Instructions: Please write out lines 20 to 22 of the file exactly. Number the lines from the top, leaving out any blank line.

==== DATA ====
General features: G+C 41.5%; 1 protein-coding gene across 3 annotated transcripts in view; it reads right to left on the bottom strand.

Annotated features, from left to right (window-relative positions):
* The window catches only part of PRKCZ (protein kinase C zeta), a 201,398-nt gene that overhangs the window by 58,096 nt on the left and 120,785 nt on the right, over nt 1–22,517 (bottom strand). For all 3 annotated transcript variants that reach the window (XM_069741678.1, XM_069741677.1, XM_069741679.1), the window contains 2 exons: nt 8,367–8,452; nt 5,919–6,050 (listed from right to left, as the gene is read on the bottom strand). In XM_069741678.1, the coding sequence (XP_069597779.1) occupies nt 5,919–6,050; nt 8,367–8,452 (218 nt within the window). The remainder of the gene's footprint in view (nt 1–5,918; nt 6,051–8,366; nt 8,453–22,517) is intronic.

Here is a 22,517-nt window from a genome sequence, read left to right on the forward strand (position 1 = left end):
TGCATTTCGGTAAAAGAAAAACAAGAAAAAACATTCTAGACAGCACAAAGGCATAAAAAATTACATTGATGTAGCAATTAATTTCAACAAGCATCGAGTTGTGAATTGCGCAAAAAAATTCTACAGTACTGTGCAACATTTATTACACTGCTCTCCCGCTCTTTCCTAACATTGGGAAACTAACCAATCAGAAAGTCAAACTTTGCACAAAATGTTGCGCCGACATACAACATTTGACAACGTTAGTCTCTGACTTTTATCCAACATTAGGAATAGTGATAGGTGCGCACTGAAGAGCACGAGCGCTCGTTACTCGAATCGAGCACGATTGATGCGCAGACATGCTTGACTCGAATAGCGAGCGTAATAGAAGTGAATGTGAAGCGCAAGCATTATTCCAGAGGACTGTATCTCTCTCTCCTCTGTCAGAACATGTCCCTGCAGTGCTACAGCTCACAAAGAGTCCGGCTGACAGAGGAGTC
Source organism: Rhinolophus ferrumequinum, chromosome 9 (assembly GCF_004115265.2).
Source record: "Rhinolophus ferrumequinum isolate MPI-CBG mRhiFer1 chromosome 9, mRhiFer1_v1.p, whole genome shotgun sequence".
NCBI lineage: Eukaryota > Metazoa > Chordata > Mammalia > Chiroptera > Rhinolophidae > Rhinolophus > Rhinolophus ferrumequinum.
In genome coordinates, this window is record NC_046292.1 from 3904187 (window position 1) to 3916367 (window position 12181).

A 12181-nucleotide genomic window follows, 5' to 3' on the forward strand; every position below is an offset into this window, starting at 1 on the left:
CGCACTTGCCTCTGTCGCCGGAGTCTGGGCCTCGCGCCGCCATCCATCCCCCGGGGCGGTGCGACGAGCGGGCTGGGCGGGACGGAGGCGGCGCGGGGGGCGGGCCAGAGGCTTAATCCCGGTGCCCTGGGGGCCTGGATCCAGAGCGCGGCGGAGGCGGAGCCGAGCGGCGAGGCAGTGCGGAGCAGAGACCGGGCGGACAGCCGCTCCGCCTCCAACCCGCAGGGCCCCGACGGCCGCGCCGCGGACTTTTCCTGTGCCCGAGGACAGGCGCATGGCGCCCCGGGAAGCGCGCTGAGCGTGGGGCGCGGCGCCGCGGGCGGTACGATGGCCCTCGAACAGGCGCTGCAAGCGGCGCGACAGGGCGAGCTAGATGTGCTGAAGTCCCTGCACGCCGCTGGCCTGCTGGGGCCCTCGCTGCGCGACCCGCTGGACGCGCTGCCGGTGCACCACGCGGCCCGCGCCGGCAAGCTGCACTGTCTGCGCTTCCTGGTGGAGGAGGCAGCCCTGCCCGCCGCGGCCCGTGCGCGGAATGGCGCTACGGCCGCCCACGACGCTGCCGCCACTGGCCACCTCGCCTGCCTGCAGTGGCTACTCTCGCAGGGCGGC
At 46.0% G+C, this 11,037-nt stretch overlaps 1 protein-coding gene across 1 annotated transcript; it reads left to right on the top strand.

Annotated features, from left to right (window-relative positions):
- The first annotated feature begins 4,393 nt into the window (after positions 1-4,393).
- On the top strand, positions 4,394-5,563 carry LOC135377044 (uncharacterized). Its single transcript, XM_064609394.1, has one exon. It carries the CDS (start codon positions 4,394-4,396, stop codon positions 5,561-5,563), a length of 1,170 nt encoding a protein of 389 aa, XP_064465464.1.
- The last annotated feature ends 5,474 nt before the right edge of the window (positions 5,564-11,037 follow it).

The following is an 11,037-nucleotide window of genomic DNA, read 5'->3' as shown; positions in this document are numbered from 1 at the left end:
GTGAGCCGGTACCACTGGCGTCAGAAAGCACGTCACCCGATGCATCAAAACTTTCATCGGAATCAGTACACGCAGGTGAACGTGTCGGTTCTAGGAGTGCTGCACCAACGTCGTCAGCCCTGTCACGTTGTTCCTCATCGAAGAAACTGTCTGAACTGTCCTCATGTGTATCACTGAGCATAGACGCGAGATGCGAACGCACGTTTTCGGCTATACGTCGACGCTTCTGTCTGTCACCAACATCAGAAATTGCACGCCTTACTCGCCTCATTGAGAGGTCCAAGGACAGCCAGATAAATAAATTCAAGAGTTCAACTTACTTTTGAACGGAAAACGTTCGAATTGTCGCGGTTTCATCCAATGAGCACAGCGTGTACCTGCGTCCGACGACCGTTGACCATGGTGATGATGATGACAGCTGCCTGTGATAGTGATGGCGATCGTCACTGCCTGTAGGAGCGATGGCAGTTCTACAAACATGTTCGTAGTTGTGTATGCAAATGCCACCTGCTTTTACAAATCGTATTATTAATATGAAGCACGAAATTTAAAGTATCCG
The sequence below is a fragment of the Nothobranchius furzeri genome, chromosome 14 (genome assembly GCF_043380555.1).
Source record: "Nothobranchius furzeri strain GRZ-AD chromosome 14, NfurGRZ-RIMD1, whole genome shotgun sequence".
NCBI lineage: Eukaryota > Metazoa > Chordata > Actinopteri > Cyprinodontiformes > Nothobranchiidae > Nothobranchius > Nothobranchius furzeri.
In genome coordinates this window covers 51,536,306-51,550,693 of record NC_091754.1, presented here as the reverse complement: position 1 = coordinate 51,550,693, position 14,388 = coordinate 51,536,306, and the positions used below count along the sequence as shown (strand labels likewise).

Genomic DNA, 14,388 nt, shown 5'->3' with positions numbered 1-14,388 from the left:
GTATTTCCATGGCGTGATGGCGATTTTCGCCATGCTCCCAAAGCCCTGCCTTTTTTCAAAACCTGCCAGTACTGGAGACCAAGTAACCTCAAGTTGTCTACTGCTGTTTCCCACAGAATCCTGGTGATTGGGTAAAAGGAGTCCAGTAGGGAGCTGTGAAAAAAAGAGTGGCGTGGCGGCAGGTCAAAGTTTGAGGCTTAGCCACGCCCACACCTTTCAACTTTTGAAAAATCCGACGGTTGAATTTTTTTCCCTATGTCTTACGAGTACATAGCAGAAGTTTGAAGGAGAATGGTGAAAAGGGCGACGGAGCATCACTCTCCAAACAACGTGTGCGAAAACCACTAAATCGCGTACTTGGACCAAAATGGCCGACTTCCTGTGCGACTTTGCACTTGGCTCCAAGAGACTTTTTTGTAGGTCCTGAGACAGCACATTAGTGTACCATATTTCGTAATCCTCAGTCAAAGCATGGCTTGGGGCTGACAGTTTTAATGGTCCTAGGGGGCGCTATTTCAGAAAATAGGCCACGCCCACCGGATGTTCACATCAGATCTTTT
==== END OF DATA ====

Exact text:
Source record: "Nothobranchius furzeri strain GRZ-AD chromosome 14, NfurGRZ-RIMD1, whole genome shotgun sequence".
NCBI lineage: Eukaryota > Metazoa > Chordata > Actinopteri > Cyprinodontiformes > Nothobranchiidae > Nothobranchius > Nothobranchius furzeri.
In genome coordinates this window covers 51,536,306-51,550,693 of record NC_091754.1, presented here as the reverse complement: position 1 = coordinate 51,550,693, position 14,388 = coordinate 51,536,306, and the positions used below count along the sequence as shown (strand labels likewise).